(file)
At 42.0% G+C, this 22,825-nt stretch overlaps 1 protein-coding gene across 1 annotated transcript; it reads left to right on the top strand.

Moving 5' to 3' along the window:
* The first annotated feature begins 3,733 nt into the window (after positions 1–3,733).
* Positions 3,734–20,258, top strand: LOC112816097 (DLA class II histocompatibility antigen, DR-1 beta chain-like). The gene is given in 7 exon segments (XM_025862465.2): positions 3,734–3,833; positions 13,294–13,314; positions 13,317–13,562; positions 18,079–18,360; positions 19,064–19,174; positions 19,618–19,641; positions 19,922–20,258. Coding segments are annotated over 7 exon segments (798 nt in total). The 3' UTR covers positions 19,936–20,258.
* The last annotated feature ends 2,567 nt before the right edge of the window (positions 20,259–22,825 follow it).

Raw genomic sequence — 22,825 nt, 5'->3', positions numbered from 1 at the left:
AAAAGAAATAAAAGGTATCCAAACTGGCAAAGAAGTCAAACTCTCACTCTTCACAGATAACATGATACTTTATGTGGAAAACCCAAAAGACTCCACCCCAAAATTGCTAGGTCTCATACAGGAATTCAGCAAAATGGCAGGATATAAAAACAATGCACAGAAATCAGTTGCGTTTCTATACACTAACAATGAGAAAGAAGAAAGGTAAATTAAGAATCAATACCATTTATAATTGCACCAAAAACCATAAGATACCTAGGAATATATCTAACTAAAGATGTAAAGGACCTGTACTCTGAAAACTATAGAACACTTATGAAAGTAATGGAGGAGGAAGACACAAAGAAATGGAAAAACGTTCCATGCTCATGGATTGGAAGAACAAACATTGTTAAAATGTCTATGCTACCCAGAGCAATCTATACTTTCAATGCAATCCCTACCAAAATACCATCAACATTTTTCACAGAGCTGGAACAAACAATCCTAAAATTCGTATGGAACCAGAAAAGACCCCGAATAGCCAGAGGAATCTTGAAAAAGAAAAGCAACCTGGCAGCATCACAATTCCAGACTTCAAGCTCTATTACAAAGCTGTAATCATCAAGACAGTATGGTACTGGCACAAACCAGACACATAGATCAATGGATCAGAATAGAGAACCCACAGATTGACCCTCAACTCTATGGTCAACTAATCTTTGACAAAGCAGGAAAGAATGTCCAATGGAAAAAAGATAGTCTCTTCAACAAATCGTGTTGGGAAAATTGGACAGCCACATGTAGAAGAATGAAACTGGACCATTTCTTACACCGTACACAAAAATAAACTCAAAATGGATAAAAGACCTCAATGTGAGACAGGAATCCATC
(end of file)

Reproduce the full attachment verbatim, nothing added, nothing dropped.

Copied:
At 42.0% G+C, this 22,825-nt stretch overlaps 1 protein-coding gene across 1 annotated transcript; it reads left to right on the top strand.

Moving 5' to 3' along the window:
* The first annotated feature begins 3,733 nt into the window (after positions 1–3,733).
* Positions 3,734–20,258, top strand: LOC112816097 (DLA class II histocompatibility antigen, DR-1 beta chain-like). The gene is given in 7 exon segments (XM_025862465.2): positions 3,734–3,833; positions 13,294–13,314; positions 13,317–13,562; positions 18,079–18,360; positions 19,064–19,174; positions 19,618–19,641; positions 19,922–20,258. Coding segments are annotated over 7 exon segments (798 nt in total). The 3' UTR covers positions 19,936–20,258.
* The last annotated feature ends 2,567 nt before the right edge of the window (positions 20,259–22,825 follow it).

Raw genomic sequence — 22,825 nt, 5'->3', positions numbered from 1 at the left:
AAAAGAAATAAAAGGTATCCAAACTGGCAAAGAAGTCAAACTCTCACTCTTCACAGATAACATGATACTTTATGTGGAAAACCCAAAAGACTCCACCCCAAAATTGCTAGGTCTCATACAGGAATTCAGCAAAATGGCAGGATATAAAAACAATGCACAGAAATCAGTTGCGTTTCTATACACTAACAATGAGAAAGAAGAAAGGTAAATTAAGAATCAATACCATTTATAATTGCACCAAAAACCATAAGATACCTAGGAATATATCTAACTAAAGATGTAAAGGACCTGTACTCTGAAAACTATAGAACACTTATGAAAGTAATGGAGGAGGAAGACACAAAGAAATGGAAAAACGTTCCATGCTCATGGATTGGAAGAACAAACATTGTTAAAATGTCTATGCTACCCAGAGCAATCTATACTTTCAATGCAATCCCTACCAAAATACCATCAACATTTTTCACAGAGCTGGAACAAACAATCCTAAAATTCGTATGGAACCAGAAAAGACCCCGAATAGCCAGAGGAATCTTGAAAAAGAAAAGCAACCTGGCAGCATCACAATTCCAGACTTCAAGCTCTATTACAAAGCTGTAATCATCAAGACAGTATGGTACTGGCACAAACCAGACACATAGATCAATGGATCAGAATAGAGAACCCACAGATTGACCCTCAACTCTATGGTCAACTAATCTTTGACAAAGCAGGAAAGAATGTCCAATGGAAAAAAGATAGTCTCTTCAACAAATCGTGTTGGGAAAATTGGACAGCCACATGTAGAAGAATGAAACTGGACCATTTCTTACACCGTACACAAAAATAAACTCAAAATGGATAAAAGACCTCAATGTGAGACAGGAATCCATC